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Volume 20 No. 42
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As NHL considers future participation, ratings bump from Olympic hockey unlikely to come

The U.S. men’s hockey team’s shootout win over Russia at the Olympics drew 4.1 million viewers, the biggest audience to watch a hockey game on NBC Sports Network. Four days later, NBC Sports Group set an online record when 798,337 unique users streamed the U.S. team’s win over the Czech Republic, the most for any Olympic event.
Both records were certain to fall again last week, with the U.S. playing Canada in a semifinal game on Friday.

With the NHL scheduled to resume its season this week, executives close to the sport are monitoring whether an Olympic halo effect will draw more interest to the league. But based on a review of TV ratings from past years, analysts say the NHL should not expect much of an Olympic bounce — a situation that could reinforce the question about whether the league will allow its players to participate in future Olympic Games.

“An NHL ratings bump from the Olympics has never happened before,” said Horizon Media research director Brad Adgate. “They have two different allegiances. The Olympics is event programming: a live sporting event that’s on a global stage with national pride at stake. The NHL hasn’t reached that level yet.”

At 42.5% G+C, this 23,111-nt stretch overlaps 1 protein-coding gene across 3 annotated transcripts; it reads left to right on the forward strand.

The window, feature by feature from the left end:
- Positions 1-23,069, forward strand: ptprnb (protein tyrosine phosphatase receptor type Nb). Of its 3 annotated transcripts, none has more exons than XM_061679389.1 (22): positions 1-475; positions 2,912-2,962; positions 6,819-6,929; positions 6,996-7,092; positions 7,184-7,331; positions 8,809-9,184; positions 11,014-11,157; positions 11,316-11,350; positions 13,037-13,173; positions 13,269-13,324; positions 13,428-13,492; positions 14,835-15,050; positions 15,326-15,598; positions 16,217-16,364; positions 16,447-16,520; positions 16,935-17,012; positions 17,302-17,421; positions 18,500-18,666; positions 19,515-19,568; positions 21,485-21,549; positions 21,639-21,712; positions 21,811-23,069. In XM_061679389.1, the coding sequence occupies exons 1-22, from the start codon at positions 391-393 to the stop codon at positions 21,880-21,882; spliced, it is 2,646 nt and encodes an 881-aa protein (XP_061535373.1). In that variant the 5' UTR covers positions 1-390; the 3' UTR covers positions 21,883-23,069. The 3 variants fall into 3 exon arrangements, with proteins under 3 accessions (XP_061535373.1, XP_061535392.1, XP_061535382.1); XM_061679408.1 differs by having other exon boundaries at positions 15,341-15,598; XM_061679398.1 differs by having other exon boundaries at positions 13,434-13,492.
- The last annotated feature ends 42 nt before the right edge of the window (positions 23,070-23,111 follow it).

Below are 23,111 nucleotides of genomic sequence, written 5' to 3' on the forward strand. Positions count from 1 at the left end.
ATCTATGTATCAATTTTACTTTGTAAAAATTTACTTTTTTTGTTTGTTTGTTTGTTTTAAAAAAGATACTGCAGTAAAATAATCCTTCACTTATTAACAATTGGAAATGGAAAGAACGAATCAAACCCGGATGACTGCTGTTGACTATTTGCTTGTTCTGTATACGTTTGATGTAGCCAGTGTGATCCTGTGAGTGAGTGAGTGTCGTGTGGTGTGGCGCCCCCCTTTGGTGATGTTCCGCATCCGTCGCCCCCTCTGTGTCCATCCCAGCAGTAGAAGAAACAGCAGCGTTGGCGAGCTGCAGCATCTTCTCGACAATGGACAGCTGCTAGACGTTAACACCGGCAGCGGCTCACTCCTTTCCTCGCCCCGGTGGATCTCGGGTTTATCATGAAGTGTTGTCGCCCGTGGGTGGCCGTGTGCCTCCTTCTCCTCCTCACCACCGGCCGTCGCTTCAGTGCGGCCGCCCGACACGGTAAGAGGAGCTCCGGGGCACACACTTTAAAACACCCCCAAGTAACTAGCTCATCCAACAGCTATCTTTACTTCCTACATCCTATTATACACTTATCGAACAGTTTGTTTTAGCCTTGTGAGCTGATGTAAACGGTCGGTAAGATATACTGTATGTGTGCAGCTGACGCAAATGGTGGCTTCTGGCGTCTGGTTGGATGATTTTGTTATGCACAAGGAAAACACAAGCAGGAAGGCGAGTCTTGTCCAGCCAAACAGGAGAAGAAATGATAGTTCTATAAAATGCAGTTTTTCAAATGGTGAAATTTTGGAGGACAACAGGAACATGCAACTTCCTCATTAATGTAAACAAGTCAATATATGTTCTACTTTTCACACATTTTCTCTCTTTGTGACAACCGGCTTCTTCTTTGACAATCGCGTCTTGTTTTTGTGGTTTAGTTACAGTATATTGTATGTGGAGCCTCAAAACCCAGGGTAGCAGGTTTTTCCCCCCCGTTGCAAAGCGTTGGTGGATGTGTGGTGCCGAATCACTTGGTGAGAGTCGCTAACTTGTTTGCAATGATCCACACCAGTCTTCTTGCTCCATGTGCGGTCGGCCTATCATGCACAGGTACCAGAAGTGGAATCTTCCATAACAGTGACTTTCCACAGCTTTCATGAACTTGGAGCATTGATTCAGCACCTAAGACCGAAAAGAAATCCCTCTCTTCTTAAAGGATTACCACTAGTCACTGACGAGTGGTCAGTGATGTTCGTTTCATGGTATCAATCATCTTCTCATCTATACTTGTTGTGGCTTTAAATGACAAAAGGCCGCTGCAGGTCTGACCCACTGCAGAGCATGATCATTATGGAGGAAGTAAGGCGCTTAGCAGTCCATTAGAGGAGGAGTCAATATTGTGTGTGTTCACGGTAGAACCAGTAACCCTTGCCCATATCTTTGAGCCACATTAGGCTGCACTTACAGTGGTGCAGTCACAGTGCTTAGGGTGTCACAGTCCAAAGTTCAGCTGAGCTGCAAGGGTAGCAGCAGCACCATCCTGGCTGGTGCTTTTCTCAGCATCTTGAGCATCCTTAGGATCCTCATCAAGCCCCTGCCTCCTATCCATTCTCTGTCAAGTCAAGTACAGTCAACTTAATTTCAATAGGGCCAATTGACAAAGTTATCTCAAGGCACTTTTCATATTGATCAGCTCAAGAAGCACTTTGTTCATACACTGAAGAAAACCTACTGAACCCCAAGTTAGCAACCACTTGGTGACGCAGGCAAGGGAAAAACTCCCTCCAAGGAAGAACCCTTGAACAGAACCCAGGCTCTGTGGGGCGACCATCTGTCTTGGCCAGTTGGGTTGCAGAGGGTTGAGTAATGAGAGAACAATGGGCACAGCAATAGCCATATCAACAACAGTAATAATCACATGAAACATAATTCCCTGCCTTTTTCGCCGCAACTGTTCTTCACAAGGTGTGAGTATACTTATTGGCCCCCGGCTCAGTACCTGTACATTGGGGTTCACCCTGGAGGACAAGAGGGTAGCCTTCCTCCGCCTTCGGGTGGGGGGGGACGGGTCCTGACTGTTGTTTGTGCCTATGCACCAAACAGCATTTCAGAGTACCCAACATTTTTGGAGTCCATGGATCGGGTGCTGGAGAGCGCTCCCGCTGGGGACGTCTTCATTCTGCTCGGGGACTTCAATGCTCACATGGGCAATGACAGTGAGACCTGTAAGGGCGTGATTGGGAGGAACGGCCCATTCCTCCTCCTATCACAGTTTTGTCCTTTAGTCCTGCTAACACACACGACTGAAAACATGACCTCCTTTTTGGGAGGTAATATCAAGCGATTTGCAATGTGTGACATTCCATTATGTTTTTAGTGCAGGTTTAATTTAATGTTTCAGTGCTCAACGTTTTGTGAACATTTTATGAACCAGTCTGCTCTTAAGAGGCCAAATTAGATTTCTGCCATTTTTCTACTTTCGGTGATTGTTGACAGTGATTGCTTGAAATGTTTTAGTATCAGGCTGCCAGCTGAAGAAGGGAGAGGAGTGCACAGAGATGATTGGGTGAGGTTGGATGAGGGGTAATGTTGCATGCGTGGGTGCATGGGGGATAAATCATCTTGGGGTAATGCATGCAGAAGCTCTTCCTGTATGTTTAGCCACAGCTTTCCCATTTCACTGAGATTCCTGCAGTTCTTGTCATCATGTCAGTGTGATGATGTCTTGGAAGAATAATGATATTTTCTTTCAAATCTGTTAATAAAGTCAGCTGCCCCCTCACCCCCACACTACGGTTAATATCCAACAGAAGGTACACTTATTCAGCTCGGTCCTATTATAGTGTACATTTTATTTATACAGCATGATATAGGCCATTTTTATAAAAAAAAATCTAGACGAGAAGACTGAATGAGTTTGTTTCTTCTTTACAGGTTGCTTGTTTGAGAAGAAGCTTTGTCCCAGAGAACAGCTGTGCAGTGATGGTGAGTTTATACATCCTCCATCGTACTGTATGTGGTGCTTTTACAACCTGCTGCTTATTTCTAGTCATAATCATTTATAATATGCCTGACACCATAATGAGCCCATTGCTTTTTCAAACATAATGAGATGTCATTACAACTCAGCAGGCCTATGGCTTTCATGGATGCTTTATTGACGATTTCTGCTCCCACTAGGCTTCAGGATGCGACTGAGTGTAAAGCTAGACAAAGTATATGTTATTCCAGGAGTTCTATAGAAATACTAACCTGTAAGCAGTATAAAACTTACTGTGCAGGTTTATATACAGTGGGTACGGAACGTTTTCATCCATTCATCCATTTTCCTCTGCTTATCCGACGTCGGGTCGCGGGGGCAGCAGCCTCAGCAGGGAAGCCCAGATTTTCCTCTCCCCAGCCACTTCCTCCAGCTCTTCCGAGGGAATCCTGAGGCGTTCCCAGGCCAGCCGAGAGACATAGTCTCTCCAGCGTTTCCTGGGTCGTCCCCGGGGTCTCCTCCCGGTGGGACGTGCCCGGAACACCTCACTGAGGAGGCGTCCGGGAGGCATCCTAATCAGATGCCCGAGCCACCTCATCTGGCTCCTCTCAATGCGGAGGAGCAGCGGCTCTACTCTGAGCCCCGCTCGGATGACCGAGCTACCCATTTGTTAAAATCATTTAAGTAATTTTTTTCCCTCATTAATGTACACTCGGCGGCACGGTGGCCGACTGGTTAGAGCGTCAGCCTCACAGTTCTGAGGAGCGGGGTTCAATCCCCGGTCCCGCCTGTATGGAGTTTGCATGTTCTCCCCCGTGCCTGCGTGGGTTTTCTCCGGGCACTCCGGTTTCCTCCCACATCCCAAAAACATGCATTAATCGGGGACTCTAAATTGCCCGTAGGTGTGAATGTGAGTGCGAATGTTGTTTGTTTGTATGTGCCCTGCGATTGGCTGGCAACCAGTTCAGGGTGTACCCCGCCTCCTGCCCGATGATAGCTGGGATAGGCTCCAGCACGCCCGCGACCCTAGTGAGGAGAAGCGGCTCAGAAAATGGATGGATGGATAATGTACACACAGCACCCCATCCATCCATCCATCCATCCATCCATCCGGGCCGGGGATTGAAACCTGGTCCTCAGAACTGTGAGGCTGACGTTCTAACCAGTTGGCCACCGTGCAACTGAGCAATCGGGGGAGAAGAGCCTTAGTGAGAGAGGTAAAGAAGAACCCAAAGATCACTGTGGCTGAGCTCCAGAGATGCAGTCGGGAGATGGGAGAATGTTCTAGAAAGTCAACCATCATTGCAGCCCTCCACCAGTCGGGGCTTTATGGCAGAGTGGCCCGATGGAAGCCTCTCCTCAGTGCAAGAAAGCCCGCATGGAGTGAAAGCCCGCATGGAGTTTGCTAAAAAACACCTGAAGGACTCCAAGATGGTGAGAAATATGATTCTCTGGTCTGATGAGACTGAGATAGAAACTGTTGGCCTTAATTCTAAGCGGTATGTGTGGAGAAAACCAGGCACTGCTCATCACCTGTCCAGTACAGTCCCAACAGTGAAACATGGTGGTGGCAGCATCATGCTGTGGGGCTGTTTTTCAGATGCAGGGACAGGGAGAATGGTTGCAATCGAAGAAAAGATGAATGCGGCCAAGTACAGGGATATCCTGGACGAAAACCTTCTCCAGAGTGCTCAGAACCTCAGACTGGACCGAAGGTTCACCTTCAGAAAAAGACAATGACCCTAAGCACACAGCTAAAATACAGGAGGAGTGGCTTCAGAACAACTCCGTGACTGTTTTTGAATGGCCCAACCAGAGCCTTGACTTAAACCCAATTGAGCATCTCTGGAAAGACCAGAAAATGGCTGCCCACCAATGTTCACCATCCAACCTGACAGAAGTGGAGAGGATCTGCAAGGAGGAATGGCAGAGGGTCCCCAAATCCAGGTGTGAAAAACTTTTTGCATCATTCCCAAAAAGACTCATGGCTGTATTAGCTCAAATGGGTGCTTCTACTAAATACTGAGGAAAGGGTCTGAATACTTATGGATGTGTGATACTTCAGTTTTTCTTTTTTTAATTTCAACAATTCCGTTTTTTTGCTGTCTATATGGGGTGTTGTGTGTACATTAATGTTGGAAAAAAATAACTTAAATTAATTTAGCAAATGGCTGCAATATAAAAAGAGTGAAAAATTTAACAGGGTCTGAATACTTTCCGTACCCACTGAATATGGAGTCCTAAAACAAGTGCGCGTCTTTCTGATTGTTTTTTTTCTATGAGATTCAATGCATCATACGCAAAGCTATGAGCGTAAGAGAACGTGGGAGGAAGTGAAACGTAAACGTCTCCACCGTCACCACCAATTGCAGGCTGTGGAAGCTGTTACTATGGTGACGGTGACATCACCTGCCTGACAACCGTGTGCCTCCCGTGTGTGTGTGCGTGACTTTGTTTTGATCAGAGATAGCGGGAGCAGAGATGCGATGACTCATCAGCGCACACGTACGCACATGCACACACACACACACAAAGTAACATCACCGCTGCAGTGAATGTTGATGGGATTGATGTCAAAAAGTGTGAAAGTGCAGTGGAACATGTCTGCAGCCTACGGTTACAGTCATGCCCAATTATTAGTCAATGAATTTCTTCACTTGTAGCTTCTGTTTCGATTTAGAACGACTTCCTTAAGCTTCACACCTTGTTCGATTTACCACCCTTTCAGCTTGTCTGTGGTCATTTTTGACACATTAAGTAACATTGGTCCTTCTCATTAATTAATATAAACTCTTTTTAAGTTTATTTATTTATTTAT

Four years ago, the U.S.-Canada gold-medal


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From Sochi: Olympics writer Tripp Mickle has a fun, irreverent and insightful conversation about the Sochi Games with Greg Wyshynski of Yahoo's Puck Daddy blog

hockey game from Vancouver posted huge television numbers: a 15.3 rating and 27.6 million viewers for its Sunday afternoon broadcast on NBC. Those levels were on par with NFL playoff games from the previous month.

But NHL games on NBC and NBCSN, which was then called Versus, registered only a small subsequent lift — immediately and years later — from those games. The year before the 2010 Olympics, NHL games on NBC during March and April averaged a 0.7 rating; in the months after the Vancouver Games (in March and April 2010) they averaged a 0.8 rating. NBCSN posted similar numbers: In March and April of 2009, NHL games averaged a 0.1 rating; in March and April of 2010, they averaged a 0.2.

Adgate described those ratings increases as relatively insignificant, and some in the ad buying community expected the bump to be much higher at that time after such a popular gold-medal game.

“The feeling is that if the U.S. Olympic team does well, then the NHL does well,” said Jeremy Carey, U.S. director for Optimum Sports. “But that doesn’t always translate. We’re always hopeful that there’s some impact.”

Going into the Sochi Games, NBC had averaged a 1.3 rating and 2.3 million viewers for its five NHL games, and NBCSN had averaged a 0.2 rating and 344,000 viewers for its 54 games. Those numbers include the Winter Classic and several Stadium Series events that earned strong TV ratings.

Insiders will be monitoring the numbers closely to see if the popularity of Olympic hockey will lead to increased ratings. The answer could factor into the league’s thinking on whether it will continue to participate in future Olympic Games. Rumors have persisted this year that these Olympics would be the last ones to include NHL players.

Last week, NHL Commissioner Gary Bettman told reporters in Sochi that the NHL has not made a decision on the future, but he did point out that the league loses 17 days of being on national and local television because of its Olympics break.

League officials will ask if it makes sense to put their season on hold fif the league does not get a significant ratings bump.